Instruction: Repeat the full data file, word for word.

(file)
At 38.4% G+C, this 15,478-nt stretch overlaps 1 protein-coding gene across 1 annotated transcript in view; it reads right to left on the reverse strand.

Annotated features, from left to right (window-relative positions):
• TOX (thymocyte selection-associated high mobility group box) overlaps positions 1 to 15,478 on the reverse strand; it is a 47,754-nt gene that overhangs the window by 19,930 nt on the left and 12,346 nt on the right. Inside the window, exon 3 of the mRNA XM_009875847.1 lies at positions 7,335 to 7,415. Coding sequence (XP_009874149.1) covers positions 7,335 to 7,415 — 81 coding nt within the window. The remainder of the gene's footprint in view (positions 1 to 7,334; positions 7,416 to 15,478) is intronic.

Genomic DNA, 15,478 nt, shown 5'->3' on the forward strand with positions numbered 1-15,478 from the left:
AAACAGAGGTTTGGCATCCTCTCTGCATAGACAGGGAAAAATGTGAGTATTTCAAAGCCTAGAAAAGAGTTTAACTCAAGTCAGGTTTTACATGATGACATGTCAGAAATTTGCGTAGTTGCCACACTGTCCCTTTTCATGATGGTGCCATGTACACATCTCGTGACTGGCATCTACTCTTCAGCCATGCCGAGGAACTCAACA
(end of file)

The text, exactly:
At 38.4% G+C, this 15,478-nt stretch overlaps 1 protein-coding gene across 1 annotated transcript in view; it reads right to left on the reverse strand.

Annotated features, from left to right (window-relative positions):
• TOX (thymocyte selection-associated high mobility group box) overlaps positions 1 to 15,478 on the reverse strand; it is a 47,754-nt gene that overhangs the window by 19,930 nt on the left and 12,346 nt on the right. Inside the window, exon 3 of the mRNA XM_009875847.1 lies at positions 7,335 to 7,415. Coding sequence (XP_009874149.1) covers positions 7,335 to 7,415 — 81 coding nt within the window. The remainder of the gene's footprint in view (positions 1 to 7,334; positions 7,416 to 15,478) is intronic.

Genomic DNA, 15,478 nt, shown 5'->3' on the forward strand with positions numbered 1-15,478 from the left:
AAACAGAGGTTTGGCATCCTCTCTGCATAGACAGGGAAAAATGTGAGTATTTCAAAGCCTAGAAAAGAGTTTAACTCAAGTCAGGTTTTACATGATGACATGTCAGAAATTTGCGTAGTTGCCACACTGTCCCTTTTCATGATGGTGCCATGTACACATCTCGTGACTGGCATCTACTCTTCAGCCATGCCGAGGAACTCAACA